What is the theory associated with the radius of an atom as it (a) gains an electron (b) loses an electron?

2 Answers
Aug 29, 2016

Answer:

Electron shielding. The atom has it gains electrons increases in radius as the protons have less pull on the electrons, The atom decreases in radius has it loses electrons.

Explanation:

take Lithium as one example when Lithium become #Li^+1# it loses an electron. As# Lithium_3^7# The atom has two electron in the first shell like Helium and one electron in the second shell. The electrons in the first shell shield the electron in the second shell from the pull of the positive protons (+3) in the nucleus. When the third electron in the second shell is gone, the radius become much smaller because there is a direct pull on the two remaining electrons which are in a shell much closer to the protons in the nucleus.

Take Oxygen as another example when Oxygen become #O^-2# it gains two electrons. As Oxygen #O_8^16# has eight electrons 2 in the first shell and 6 in the second shell gaining two more electrons decreases the pull of the protons in the nucleus (+8). the decrease in the pull of the electrons causing the electrons to move further from the nucleus causing an increase in the radius of the atom ( now an ion)

Dec 1, 2016

Answer:

The theory says that the radius of an atom (a) increases as the atom gains an electron and (b) decreases as the atom loses an electron.

Explanation:

The effect is caused by electron shielding.

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It considers that the electrons are attracted to the nucleus and are also repelled by each other.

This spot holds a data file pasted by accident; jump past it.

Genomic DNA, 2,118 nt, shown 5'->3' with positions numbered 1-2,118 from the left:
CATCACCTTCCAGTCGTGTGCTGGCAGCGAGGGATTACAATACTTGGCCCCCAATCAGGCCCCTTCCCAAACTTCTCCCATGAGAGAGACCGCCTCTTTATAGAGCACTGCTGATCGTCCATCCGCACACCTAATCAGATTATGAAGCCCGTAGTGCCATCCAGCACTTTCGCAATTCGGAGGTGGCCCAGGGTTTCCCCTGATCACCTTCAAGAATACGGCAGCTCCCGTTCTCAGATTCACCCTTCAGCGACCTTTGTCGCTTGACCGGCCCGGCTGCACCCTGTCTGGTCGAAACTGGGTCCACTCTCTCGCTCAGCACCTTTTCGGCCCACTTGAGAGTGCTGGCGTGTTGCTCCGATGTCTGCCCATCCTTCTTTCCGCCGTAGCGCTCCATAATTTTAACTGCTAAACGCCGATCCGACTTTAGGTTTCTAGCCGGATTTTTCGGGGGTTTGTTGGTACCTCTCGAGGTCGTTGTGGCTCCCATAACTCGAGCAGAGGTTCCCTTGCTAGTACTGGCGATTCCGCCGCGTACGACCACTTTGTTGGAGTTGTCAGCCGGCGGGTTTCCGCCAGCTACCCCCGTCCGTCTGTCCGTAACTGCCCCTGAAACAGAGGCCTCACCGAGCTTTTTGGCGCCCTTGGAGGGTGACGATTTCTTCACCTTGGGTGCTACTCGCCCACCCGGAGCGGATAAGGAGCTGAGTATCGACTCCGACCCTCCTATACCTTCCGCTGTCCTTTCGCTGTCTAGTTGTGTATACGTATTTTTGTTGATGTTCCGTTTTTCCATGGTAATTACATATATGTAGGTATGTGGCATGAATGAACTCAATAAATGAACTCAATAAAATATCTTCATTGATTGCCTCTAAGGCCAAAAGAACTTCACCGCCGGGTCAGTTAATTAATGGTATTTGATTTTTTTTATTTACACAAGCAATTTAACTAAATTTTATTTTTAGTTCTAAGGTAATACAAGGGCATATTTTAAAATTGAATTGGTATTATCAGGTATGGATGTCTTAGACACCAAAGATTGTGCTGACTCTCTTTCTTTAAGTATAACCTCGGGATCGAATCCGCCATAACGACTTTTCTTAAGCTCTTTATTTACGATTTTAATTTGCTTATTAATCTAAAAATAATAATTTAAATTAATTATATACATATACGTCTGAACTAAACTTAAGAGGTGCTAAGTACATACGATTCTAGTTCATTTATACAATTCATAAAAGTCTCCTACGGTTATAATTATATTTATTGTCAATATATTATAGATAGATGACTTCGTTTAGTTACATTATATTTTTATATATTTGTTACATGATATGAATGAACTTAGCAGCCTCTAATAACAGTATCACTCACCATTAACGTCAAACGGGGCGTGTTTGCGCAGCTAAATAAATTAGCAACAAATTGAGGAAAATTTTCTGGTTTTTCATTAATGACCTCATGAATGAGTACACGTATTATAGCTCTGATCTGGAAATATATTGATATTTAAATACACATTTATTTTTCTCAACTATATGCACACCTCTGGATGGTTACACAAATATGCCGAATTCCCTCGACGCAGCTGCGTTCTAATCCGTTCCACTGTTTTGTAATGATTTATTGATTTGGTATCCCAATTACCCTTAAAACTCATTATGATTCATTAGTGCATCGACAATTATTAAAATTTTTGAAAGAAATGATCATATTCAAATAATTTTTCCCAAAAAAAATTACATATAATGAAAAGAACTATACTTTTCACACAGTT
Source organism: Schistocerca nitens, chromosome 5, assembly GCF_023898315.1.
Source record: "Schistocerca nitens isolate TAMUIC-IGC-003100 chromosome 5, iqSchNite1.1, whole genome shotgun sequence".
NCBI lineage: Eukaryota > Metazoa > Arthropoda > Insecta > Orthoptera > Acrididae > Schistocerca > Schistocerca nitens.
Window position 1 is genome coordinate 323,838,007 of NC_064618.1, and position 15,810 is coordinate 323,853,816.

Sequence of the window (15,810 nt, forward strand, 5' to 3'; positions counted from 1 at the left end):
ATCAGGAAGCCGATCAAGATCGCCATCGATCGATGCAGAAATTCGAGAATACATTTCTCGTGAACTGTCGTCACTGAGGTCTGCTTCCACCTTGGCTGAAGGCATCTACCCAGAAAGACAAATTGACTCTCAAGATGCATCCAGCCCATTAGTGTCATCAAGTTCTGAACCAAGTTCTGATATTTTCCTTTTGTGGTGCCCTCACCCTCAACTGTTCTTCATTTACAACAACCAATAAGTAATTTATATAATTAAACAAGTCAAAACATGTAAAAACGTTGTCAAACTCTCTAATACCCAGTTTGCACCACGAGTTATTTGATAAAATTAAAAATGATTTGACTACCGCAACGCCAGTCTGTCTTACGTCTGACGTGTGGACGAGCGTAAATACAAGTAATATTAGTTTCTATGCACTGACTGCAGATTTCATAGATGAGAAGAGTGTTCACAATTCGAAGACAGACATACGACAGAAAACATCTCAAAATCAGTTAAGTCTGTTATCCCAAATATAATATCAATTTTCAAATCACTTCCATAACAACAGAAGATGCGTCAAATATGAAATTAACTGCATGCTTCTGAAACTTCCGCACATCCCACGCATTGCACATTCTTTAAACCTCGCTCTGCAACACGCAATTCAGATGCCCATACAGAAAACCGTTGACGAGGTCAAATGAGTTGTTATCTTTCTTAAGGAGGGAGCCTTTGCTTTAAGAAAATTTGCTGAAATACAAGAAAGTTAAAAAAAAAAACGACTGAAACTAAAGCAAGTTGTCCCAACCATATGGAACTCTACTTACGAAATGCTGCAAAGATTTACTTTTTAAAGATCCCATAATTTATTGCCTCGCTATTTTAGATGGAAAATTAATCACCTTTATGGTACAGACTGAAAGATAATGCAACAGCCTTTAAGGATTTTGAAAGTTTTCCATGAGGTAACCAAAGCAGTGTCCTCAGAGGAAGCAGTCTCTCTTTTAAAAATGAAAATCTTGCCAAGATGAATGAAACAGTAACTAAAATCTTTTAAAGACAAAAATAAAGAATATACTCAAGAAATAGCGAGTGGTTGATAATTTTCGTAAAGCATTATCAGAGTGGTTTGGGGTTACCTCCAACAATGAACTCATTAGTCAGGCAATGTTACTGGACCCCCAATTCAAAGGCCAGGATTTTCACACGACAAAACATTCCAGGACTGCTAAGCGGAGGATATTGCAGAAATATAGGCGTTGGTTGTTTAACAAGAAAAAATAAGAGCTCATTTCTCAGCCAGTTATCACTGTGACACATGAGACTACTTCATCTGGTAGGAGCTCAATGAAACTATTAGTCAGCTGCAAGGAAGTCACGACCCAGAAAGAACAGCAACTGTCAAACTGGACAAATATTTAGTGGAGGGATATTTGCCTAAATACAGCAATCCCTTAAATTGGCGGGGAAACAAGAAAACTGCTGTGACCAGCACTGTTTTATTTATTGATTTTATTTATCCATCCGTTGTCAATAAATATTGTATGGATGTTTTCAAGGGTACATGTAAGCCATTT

An outer electron is "shielded" from the attraction of the nucleus by the inner electrons and a bit by the other outer electrons.

The greater the shielding, the less the attraction experienced by the outermost electrons.

(a) Gaining an electron

Consider a fluorine gaining an electron to form a fluoride ion.

A fluorine atom has nine electrons and nine protons.

An outer electron is partially screened by the other eight electrons.

It "sees" only an effective charge of +5.2, and this determines its atomic radius.

If we add a tenth electron, it is now partially screened by the other nine electrons.

It sees an effective charge of +4.85.

The attraction for the nucleus is less, so the electrons spend more of their time further from the nucleus.

The atomic radius increases.

(b) Removing an electron

Consider a sodium atom gaining an electron to form a sodium ion.

A sodium atom has 11 electrons and 11 protons.

The outer electron "sees" only an effective charge of +2.2, and this determines its atomic radius.

If we remove this electron, we remove some of the screening effect.

Each outer electron now sees an effective charge of +6.85.

The attraction for the nucleus is greater, so the electrons spend more of their time closer to the nucleus.

The atomic radius decreases.

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